Mankind's compulsive obsession with itself, said Christian author Elisabeth Elliot, is an "unconscionable appeasement to the demon self. How can we be preoccupied with self-image and self-esteem and self-actualization and at the same time be denying ourselves and taking up the cross and following Jesus?" Elliot said, speaking on the campus of Southeastern Seminary. "It's not going to work. It won't do at all. It's either/or."
"I really don't see how any of us are going to be leaders of the sort that Jesus spoke of unless we completely divest ourselves of our popular notions today of self-actualization and self-esteem," Elliot, host of the weekday "Gateway to Joy" radio program, said.
Elliot, the daughter of missionaries, was born in Brussels, Belgium. She served as a foreign missionary 11 years in Ecuador, South America, before returning to the United States in 1963.
In 1956, Elliot's husband, Jim, and four others, were killed by Auca (Waorani) Indians in South America. Two years later, Elliot and her daughter returned to serve as missionaries to the Aucas.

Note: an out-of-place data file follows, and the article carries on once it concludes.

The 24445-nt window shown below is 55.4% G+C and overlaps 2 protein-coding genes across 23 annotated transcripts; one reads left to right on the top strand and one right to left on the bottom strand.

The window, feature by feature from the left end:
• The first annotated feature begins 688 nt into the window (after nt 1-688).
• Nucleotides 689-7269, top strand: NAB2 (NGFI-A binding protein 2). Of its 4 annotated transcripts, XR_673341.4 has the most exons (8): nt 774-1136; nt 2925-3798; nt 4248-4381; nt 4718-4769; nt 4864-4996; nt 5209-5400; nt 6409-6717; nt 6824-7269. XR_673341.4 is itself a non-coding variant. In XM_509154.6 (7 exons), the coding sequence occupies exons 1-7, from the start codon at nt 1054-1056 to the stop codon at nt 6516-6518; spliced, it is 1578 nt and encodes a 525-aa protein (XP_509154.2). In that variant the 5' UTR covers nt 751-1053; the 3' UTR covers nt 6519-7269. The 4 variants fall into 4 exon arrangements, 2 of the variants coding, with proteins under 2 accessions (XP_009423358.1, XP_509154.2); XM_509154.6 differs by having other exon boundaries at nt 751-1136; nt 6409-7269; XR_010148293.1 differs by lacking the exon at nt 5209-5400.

"The best way to find out whether or not you really have a servant's heart is to see what your reaction is when somebody treats you like one," Elliot said. She added Christians are called to follow the example of the suffering servant. "Jesus went to the cross in a total denial of Himself," she said. "He Who made the stars put Himself into the hands — the hands which He had also made — of ordinary men and was subject to their limitations and to their mockery and to their hatred and to their indifference."
The first step to following Christ, Elliot said, is denying yourself. "That means you don't have any rights," she said, adding followers of Christ should not wallow in the world's pool of "satanic" self-pity.
"Take your unfulfilled longings to the foot of the cross," she said. "They've been dealt with. It's not new (to Jesus). If you were horribly abused as a child, that's a horrible thing. Yet it has been dealt with at the cross of Jesus Christ. He has borne our griefs and carried our sorrows."
Elliot said followers of Christ should not be surprised or dismayed when they suffer for their convictions. "How do we expect to follow One Who took up a cross and not encounter suffering?" she asked. "He is not looking for heroics. He's looking for those who are willing to follow him down that road of sorrows no matter how tiny the form that cross may take."
Leaders, Elliot said, are measured by how much they sacrifice, not by how much they gain. "When the will of God cuts across the will of man, somebody has to die," she said. "Leaders are meant to be losers — losers of ourselves (and) of our rights."